Dim subObject As IMyInterface Set subObject = GetObject("new:MyComponentProgID") 

Other than these changes to object creation, developers of MTS-based three- service layered applications won't notice any major changes in writing COM+ applications. COM+ 1.0 is geared toward writing multi-service layer applications; the programming model it promotes is essentially that of MTS. Components implementing COM+ services must meet the same requirements as they would for running in MTS. All existing MTS components will operate without change in COM+.

As in MTS, COM+ emphasizes a declarative, attribute-based model for accessing services. Developers can set attributes using the COM+ administrative services. Attributes and other metadata about each class are stored in a component library, which supplements the information available in the component's type library. When a component is registered with COM+, information from the component library is cached in a registration database that COM+ uses during activation to determine how to create an object.

The goal of the component library is to make components completely self-describing, including all the required registration information. The information in the component library can be used by the COM+ registration service to register components, eliminating the need to write registration code that directly manipulates registry entries under HKEY_CLASSES_ROOT. Because most of this code is automatically generated by development tools, this feature probably won't affect developers until their tools are updated to support COM+. For compatibility with existing components, COM+ will support components that register themselves under HKEY_CLASSES_ROOT as well as components that use the new COM+ registration mechanisms.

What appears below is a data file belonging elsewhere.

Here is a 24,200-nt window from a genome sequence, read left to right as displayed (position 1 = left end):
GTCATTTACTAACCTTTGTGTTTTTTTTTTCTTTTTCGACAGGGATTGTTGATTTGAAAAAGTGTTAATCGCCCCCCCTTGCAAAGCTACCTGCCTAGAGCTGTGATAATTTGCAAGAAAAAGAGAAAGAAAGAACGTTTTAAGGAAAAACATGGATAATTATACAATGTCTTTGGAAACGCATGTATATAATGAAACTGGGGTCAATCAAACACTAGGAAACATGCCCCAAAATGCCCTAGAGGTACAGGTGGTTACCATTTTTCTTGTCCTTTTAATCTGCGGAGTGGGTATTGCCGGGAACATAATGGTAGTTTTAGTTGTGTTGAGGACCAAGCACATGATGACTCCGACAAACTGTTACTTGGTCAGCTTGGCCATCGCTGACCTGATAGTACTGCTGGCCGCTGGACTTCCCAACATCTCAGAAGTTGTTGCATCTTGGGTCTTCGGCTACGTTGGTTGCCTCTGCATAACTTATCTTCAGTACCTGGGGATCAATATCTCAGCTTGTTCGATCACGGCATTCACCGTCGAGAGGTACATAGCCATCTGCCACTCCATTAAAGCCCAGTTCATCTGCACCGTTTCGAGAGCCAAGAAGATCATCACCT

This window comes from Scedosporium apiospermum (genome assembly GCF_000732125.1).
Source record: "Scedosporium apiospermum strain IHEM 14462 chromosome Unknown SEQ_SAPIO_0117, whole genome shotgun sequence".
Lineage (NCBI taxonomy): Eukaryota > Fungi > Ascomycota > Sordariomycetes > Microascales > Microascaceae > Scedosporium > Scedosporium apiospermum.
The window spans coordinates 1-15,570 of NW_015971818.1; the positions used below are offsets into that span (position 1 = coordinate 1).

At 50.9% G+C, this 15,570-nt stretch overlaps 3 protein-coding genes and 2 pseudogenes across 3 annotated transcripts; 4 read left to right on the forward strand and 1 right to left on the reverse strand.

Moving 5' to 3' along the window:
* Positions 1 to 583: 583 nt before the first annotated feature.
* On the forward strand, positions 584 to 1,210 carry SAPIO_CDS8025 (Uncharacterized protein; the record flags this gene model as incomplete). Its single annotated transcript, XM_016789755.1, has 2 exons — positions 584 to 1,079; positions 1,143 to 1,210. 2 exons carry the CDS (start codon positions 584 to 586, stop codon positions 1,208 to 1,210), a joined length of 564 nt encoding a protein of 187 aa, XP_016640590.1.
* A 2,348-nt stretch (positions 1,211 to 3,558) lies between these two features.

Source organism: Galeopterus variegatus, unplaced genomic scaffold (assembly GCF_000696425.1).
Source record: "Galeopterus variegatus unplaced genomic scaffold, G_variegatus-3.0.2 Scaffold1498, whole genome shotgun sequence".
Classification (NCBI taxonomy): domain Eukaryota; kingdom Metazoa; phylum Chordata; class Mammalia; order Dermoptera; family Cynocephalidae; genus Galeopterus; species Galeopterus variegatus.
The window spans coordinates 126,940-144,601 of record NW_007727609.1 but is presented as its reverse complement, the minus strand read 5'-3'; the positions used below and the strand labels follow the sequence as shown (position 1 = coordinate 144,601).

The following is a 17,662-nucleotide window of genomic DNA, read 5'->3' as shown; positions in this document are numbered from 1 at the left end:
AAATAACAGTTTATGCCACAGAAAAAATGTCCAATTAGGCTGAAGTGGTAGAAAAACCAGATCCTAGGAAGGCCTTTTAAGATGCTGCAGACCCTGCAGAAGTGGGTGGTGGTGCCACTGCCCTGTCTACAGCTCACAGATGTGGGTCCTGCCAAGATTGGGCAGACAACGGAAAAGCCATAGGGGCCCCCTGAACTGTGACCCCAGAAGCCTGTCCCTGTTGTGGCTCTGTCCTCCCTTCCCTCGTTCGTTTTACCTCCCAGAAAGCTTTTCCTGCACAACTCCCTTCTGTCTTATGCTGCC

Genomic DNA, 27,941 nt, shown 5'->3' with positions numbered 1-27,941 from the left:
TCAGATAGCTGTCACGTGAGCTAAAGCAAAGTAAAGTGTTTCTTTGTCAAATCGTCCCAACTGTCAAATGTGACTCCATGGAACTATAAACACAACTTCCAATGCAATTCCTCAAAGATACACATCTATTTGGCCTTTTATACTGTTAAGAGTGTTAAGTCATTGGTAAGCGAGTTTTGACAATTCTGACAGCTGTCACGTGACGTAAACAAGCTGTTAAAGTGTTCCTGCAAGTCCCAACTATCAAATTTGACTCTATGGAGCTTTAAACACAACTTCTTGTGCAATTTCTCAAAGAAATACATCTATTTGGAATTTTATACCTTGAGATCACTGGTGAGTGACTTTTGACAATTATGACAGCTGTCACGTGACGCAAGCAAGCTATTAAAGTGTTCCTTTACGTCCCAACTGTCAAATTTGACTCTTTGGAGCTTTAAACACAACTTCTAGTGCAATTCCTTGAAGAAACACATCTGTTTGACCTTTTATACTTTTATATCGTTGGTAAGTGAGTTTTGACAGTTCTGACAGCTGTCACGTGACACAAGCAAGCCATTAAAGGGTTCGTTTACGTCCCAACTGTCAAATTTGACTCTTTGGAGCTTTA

As mentioned, every COM+ object has an associated object context, which is associated with the object at creation time. Every COM+ object also contains a set of attribute-value pairs that describe the object's execution environment. The exact set of attributes maintained in the object context depends on how the object's class is configured. COM+ uses the object context to determine when specific services must be invoked. The object context is maintained by COM+ itself, based on the service attributes specified for components, classes, and interfaces, as well as the context of the object's caller. The object context attribute values can not be controlled at run time; however, developers may query the object context and call the methods it provides to access COM+ services programmatically.

Primary COM+ Services

COM+ is a combination of the COM specification and the addition of COM Services. The primary new and improved services are:

  • Servers
  • Transactions
  • Security
  • Administration
  • Load balancing
  • Queued components
  • Events
  • In-memory database

More information about these services is presented in Case Study 9.

Microsoft Corporation - Analyzing Requirements and Defining Solutions Architecture. MCSD Training Kit
Microsoft Corporation - Analyzing Requirements and Defining Solutions Architecture. MCSD Training Kit
Year: 1999
Pages: 182 © 2008-2017.